Today’s RV review is of a Newmar Bay Star 3014, a gasoline-fueled Class A motorhome. It might almost seem counterintuitive to consider a gasoline-fired motorhome with fuel prices where they are today. In fact, I can almost hear some of you looking for the papers to have me certified insane.
But hold on.
You’re too late. No, wait. That wasn’t it.
This actually makes sense and may even make more sense than the diesel-powered Newmar we looked at last Sunday. Though they are a different class of rig.
But first of all, you can buy one of these for almost the same price as some Class B vans. Plus, it actually has real holding tanks and a bathroom that’s usable in size. This motorhome is shorter than my own pickup truck and smaller travel trailer when going down the road. However, you might bring along a towed daily driver, which changes that.
The price difference of buying a big Cummins diesel engine compared to this Ford V8 is many, many thousands of dollars. Not all motorhomes log a lot of miles, and you may find yourself saving a good amount of money over time with something like this. Plus, it’s short enough that you can take it to a lot of places that larger rigs won’t be able to get into.
Further, you can find gasoline all over the place. But not all stations carry diesel, particularly if you travel like I do on the side roads rather than the major highways. I feel that I’m seeing “the real America” rather than just another off ramp with the same selection of fast food favorites.
Further, if Bubba at the filling station can’t work on a Ford V8, we have been taken over by the communists. Period.
Newmar does a good job with their motorhomes in general. I think this one is a much, much better value than a lot of Class B rigs. As you would expect from Newmar, this one has really nice cabinetry and interior fittings.
I really like how they integrated lighting into the slide room fascias—it’s both attractive and serves a good purpose.
Bring the kids
This motorhome could be a great choice for people who might have an occasional guest, including grandchildren or friends.
There’s an optional bunk over the cab of this rig that deploys very quickly and really is well thought through. If you’re thinking you might have guests, this isn’t a bad place if they’re younger.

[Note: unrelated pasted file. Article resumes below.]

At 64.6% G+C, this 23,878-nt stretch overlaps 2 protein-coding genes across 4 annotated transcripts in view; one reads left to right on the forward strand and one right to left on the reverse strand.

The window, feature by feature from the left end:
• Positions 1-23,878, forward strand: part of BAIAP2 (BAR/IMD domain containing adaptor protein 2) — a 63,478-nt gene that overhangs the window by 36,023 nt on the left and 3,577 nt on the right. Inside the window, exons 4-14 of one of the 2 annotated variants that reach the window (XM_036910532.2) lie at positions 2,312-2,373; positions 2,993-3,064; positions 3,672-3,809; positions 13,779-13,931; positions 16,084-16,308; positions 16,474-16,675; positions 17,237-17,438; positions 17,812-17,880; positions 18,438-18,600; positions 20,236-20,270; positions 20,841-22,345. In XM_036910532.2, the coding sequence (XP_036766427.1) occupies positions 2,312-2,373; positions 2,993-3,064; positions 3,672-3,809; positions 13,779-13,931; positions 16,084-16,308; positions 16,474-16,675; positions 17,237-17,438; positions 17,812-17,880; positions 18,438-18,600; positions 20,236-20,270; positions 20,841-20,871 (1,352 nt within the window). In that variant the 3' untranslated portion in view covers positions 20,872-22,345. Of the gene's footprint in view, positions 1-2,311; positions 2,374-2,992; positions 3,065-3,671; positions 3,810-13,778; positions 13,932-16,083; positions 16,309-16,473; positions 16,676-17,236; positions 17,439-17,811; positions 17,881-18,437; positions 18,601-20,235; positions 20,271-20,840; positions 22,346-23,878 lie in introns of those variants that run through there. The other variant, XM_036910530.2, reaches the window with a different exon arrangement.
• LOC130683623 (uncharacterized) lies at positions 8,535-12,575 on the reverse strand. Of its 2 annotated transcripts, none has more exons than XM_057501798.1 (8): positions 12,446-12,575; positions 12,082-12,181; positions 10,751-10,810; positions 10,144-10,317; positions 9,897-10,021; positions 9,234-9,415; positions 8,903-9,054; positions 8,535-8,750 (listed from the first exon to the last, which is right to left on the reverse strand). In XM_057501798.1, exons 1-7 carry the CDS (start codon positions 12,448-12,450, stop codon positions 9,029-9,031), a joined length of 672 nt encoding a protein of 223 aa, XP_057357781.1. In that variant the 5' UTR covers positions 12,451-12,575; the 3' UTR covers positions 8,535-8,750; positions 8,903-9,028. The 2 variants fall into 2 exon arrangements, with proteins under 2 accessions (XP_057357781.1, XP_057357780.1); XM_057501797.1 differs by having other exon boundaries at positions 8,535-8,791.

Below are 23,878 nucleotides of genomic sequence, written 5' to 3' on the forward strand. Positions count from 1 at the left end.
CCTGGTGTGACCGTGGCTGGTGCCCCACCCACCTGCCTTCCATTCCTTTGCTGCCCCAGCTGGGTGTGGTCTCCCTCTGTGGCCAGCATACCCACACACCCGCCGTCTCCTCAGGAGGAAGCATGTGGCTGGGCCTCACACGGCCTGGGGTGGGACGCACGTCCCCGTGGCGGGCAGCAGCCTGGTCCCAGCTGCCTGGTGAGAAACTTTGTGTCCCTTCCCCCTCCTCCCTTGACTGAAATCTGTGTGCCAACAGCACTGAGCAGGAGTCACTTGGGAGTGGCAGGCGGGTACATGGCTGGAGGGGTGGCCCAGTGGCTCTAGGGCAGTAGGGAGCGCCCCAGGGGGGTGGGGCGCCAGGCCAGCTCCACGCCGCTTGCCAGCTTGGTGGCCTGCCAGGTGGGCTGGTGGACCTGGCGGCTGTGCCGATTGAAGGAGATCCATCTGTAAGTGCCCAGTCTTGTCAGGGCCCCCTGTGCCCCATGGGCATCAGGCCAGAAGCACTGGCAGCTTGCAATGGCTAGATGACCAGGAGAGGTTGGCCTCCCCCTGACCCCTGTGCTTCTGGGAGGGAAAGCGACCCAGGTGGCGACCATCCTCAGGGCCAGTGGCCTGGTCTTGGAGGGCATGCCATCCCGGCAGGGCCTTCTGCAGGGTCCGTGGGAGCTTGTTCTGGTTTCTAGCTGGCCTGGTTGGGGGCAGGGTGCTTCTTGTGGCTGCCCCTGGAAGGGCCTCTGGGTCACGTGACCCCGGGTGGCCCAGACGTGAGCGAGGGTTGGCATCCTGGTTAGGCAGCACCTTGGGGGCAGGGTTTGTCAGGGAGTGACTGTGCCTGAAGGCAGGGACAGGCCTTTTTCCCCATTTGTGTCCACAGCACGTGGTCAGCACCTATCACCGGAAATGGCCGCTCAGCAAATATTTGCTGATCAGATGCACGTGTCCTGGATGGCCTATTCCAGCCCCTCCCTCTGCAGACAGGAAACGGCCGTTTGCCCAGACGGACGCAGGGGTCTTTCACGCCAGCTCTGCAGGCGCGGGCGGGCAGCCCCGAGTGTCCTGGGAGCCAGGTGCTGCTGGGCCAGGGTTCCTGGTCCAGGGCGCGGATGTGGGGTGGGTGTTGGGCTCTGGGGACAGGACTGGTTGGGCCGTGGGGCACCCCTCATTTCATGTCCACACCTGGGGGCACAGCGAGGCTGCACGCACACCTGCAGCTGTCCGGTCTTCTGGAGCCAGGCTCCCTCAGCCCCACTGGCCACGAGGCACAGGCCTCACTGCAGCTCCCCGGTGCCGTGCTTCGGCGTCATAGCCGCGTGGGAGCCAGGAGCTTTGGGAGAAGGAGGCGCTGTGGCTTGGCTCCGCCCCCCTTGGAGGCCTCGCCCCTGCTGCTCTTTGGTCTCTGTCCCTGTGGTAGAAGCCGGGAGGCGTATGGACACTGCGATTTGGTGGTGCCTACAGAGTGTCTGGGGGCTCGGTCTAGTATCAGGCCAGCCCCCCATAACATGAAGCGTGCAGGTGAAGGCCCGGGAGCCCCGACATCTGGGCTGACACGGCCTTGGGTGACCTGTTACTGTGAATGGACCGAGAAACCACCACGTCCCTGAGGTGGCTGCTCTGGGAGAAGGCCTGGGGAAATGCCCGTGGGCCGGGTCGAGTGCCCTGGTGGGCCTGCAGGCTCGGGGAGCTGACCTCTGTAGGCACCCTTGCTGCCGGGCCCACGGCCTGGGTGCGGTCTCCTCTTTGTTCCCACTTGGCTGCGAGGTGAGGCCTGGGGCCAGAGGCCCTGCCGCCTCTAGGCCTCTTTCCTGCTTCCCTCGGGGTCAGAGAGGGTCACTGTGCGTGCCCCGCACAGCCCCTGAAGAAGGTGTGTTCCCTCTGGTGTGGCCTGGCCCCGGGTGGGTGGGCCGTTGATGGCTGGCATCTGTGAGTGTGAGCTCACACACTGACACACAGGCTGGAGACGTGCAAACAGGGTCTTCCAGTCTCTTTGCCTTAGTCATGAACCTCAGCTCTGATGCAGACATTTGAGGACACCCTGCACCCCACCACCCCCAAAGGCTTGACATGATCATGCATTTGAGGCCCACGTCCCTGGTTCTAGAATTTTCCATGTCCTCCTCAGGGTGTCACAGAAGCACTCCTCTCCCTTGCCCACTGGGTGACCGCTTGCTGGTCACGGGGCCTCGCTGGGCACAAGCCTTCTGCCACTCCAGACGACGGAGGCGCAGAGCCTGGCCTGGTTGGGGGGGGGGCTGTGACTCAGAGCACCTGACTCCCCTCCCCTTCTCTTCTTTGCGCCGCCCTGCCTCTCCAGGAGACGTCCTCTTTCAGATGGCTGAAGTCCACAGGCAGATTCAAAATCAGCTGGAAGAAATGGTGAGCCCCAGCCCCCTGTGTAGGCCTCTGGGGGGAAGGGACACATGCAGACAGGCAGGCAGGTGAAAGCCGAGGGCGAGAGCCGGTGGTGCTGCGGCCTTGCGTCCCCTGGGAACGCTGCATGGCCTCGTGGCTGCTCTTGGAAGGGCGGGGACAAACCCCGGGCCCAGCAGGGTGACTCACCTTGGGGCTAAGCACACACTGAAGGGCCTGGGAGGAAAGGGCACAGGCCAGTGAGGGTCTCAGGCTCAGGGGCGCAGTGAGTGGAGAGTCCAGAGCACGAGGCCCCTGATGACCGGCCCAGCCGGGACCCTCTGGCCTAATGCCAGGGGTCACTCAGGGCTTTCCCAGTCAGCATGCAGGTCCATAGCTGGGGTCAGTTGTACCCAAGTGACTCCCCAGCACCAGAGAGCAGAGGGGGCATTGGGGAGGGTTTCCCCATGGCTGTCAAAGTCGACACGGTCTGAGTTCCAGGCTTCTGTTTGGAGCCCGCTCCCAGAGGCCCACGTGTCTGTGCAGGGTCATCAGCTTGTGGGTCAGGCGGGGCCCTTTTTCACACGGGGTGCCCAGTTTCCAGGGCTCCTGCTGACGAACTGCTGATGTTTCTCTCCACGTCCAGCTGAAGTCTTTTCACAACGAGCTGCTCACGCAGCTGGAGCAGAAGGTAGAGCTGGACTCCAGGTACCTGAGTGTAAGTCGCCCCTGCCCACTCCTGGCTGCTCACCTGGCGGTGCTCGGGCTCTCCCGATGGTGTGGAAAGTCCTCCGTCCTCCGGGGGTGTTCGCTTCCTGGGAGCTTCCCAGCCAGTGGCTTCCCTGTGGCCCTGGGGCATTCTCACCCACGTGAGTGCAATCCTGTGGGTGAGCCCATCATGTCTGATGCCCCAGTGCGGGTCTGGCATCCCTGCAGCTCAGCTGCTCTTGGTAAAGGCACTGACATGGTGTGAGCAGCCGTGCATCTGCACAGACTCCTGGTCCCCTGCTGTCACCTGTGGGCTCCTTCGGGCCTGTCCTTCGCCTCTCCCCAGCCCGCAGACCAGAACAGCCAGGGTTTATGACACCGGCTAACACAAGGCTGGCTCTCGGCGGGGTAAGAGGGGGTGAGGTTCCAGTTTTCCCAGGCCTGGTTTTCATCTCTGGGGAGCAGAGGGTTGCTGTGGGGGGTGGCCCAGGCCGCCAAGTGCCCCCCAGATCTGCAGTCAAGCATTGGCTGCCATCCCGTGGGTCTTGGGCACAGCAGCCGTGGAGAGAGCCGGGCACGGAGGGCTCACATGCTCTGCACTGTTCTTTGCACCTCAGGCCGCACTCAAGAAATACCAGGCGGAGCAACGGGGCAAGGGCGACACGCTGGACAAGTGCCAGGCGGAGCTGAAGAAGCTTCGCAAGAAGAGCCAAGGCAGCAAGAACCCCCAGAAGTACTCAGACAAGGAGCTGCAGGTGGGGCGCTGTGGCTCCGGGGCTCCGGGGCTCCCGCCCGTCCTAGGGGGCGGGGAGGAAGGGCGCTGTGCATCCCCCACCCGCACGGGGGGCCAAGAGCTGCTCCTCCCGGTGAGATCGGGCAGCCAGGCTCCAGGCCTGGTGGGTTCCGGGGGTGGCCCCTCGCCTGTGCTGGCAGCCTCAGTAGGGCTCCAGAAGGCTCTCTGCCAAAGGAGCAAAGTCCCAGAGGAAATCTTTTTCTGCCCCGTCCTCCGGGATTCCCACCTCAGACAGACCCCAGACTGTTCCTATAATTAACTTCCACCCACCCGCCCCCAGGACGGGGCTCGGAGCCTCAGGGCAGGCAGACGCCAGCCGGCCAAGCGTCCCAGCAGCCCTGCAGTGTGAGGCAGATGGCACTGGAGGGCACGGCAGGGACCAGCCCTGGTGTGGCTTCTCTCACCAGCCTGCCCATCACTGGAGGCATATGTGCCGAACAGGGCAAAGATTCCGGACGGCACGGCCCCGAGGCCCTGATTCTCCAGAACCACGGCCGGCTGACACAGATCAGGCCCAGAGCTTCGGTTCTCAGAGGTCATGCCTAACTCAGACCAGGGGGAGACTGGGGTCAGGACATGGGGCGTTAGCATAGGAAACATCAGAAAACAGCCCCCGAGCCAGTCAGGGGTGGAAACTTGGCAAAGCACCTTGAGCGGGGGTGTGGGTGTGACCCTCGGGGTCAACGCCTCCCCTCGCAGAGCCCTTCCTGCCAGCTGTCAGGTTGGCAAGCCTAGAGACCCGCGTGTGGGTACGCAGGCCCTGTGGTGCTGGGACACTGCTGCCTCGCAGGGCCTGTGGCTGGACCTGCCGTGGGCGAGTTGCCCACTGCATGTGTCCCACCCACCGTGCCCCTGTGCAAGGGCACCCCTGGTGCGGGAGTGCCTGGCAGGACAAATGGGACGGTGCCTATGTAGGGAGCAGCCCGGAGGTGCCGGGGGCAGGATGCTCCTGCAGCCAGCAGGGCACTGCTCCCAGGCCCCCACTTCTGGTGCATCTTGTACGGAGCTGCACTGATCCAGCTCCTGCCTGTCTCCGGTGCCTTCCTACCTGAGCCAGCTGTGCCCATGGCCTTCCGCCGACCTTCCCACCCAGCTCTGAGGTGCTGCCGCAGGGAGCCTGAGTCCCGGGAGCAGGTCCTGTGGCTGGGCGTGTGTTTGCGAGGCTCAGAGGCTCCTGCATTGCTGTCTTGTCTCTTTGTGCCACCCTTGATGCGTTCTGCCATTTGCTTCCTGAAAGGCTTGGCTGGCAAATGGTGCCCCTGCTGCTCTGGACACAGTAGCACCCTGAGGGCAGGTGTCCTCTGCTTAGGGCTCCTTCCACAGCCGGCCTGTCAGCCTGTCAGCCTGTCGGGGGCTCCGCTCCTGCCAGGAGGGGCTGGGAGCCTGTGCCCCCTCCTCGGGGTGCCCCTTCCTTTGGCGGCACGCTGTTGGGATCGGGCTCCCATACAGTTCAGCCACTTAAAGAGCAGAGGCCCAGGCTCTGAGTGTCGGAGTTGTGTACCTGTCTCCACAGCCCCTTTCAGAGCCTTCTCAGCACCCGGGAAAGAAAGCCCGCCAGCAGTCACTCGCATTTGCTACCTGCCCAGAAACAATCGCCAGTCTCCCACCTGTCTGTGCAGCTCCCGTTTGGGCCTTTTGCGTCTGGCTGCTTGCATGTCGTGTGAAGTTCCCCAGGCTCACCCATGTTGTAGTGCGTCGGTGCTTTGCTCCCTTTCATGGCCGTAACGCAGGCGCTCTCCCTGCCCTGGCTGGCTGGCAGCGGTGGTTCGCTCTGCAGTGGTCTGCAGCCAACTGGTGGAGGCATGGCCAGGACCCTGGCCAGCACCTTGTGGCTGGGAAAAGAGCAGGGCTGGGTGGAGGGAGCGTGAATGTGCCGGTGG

There’s also an adult-sized sofa on the road side. It features three lap belts, as well.
One thing to note: There are states where occupants of specific ages and/or weights cannot ride facing sideways, according to the law. Of course, I rode in plenty of motorhomes when I was a kid that had no seatbelts at all for us brats, er, kids. We also drank from the garden hose.
Cockpit in the Newmar Bay Star
I really like the passenger-side cockpit on this motorhome. It features a flip-up table, so you could literally have a notebook confuser or a tablet and get work or navigation done as you’re going down the road. Almost universally my wife is the navigator and she’s darned good at it, but she is doing it with a smartphone.
Imagine the places we could go if she could spread out with a laptop or tablet?
Of course, these chairs spin around and face the main living space. There’s a clever table that slots between them. Add the dinette and you legitimately can feed, sleep and seat everybody you brought along. I’ve seen lots of towable RVs that have dining for four and sleeping for 8.
I’m still surprised to see that this rig has a three-burner propane cooktop and propane-electric fridge. While I’m very glad these are still available, I would personally rather see an induction cooktop and 12-volt compressor fridge at least as an option.